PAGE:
David H.J. Larmour's contribution, "An Agon on the Slopes of Helicon: Corinna's Dialogues with Pindar and Hesiod," begins with the observation that lyric poetry is founded on a sense of competitive dialogue as the real-life poetic agones found at religious festivals and legendary competitions between canonical poets (e.g. Homer vs. Hesiod) show us. He then examines the tradition of references to an agon between Pindar and his female contemporary (possibly) Corinna as well as their own poems, focusing on the inherent dialogism at work here. Corinna, Larmour argues, constructs her agonistic dialogue with Pindar "by engaging and adapting Hesiodic myth" to confront the tensions between male and female, Panhellenic and local voices. In the end, we are able to see that Corinna celebrates her poetic prowess by acknowledging her Boeotian countrymen and uncovering themes that she can use to distinguish herself as a poet.

Shifting to Roman lyric in "Singing in the Garden: Statius's plein air Lyric (after Horace)," Diana Spencer makes the observation that Horace may have purposely embedded a kind of lyric failure in his Odes, particularly as lyric poetry negotiated its relationship with space (e.g. gardens). This failure thus made future emulation of his approach nearly impossible until Statius's deliberate and self-conscious re-imagination of Horace's lyric landscape in Silvae 4.5. She suggests that Statius, through a careful and at times comic dialogue with Horace's lyric mode, is able to reinvest the rural (or perhaps even pastoral) landscape with poetic and philosophical distance from the urban landscape of Rome. While constructing his parva rura as a zone of ataraxia and otium, Statius is thus able to negotiate the social, political, and poetic identities of both himself and his addressee, Septimius Severus.

Daniel E. O'Sullivan's contribution, "Putting women in their place: Women's Devotional Songs in the Rosarius (BnF fr. 12483)," posits an intratextual dialogue between the various lyric poems in the Rosarius, an Old French collection of devotional songs. Specifically, he suggests that the lyric songs in this collection become "juxtaposed to other texts, opening opportunities for potential dialogue among the voices contained in its chapters," ultimately leading to a "discourse in behavioral prescriptivism for medieval women" (p.84). What is particularly intriguing about this collection is that the female voices step away from their male author to construct a wholly feminine approach to a devotion to Mary.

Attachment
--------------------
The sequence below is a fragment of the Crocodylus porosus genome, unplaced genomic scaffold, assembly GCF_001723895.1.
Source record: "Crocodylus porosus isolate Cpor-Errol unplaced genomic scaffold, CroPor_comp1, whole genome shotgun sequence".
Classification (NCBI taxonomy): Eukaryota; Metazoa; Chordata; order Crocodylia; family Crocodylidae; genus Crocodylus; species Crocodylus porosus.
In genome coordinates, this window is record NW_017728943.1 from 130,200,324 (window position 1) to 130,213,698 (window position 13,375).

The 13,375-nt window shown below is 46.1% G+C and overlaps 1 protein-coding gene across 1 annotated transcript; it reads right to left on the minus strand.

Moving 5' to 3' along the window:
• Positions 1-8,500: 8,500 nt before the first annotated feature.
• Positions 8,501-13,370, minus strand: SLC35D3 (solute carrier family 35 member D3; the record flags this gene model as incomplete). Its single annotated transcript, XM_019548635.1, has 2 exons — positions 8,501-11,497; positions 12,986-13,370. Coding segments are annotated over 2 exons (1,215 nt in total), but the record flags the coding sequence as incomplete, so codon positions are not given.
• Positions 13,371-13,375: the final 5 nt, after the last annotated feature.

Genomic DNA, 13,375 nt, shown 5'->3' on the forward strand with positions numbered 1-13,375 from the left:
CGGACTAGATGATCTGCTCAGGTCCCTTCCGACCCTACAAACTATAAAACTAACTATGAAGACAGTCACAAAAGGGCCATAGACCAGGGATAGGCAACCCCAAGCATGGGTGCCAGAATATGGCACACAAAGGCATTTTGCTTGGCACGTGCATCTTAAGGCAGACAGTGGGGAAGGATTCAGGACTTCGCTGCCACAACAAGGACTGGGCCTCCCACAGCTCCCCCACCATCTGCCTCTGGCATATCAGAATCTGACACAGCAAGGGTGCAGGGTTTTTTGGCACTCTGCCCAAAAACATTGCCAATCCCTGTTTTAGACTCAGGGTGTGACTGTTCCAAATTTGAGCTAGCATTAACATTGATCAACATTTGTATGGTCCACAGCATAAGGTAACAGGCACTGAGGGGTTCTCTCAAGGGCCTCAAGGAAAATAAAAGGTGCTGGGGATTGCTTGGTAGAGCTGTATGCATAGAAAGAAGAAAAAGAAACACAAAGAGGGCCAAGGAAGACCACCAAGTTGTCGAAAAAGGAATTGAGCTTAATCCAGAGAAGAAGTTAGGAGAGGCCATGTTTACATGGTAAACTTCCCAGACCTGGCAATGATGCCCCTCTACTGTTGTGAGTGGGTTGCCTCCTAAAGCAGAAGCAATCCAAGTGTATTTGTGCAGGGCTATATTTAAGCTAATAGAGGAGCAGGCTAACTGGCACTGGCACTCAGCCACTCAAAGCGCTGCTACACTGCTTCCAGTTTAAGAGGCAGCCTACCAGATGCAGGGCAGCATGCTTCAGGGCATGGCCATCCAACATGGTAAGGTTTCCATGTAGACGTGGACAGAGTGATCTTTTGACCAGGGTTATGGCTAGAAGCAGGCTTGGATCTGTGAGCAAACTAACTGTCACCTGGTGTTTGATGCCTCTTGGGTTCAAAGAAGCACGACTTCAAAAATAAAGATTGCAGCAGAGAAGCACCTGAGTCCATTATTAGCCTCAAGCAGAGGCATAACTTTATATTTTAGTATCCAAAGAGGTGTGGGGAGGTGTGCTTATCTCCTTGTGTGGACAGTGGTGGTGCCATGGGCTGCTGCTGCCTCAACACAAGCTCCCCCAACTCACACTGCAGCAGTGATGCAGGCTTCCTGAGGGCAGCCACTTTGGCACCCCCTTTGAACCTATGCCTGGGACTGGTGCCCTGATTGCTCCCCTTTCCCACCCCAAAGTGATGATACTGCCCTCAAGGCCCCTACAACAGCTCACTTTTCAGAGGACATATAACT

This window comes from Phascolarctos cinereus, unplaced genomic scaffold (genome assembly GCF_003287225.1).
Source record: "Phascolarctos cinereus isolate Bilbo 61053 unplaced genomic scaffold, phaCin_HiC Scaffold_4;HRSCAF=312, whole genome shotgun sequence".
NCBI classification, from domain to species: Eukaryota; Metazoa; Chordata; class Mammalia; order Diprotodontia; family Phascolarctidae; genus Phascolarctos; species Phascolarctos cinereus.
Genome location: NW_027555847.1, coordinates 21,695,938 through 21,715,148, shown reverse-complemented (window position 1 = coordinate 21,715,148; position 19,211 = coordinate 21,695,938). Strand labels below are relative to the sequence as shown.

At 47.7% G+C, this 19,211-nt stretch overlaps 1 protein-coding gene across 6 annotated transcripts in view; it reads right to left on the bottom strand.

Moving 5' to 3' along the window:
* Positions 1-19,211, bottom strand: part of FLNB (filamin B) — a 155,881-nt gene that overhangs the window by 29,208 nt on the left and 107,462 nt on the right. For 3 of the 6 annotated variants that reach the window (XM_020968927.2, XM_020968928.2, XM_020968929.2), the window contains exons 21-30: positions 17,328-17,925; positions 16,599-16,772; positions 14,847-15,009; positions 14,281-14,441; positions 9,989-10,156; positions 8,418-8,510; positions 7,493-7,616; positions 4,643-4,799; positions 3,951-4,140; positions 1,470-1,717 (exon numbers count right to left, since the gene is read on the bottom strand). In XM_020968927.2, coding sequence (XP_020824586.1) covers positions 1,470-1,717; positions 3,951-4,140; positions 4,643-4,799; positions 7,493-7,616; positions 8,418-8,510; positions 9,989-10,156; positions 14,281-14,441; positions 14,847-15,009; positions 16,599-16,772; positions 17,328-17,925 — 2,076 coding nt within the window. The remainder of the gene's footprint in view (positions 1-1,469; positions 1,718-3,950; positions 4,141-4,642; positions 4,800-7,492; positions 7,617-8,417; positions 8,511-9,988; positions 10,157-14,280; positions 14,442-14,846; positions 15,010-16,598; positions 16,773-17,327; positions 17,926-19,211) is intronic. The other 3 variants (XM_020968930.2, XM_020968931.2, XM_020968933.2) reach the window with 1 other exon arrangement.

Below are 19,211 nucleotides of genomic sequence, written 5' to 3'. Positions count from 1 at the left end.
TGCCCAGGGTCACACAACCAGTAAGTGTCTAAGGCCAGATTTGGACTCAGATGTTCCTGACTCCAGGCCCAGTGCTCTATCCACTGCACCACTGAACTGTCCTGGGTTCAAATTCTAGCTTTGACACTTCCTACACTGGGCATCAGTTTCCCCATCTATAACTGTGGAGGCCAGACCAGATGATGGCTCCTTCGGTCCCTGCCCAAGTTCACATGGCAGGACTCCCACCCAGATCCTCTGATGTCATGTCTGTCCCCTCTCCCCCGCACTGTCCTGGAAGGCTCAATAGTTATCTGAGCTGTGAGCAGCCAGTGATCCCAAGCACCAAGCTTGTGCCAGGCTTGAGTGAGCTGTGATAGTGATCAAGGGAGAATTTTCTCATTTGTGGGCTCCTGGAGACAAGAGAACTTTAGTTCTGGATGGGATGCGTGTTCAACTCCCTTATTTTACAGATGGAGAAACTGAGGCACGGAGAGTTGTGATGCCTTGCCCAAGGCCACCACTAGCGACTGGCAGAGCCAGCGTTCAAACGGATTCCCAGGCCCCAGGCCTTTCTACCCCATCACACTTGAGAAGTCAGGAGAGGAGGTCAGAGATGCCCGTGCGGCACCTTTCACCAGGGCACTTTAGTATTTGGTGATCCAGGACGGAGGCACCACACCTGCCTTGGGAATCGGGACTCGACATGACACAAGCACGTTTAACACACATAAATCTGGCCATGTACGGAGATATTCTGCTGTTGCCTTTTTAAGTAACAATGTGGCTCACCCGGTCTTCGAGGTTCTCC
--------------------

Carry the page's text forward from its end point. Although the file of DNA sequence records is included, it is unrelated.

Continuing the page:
In "Subjective Identity and Collective Conscience in the Songs of Colin Muset," Christopher Callahan examines the multi-layered discourse of the medieval French poet, Colin Muset, recognized to have a voice "forged of, and thriv[ing] on, a tension between the conventional and the innovative, the lyric and the narrative, the personal and the collective" (p.97). Indeed, Colin, in a "quintessentially dialogic" form, depicts himself in his poems as poet, performer, and character simultaneously. Ultimately, Callahan shows that Colin's manner of having the "personal" speak for the "collective" allows us to see how the poet can be part of a collective awareness of poetic identity.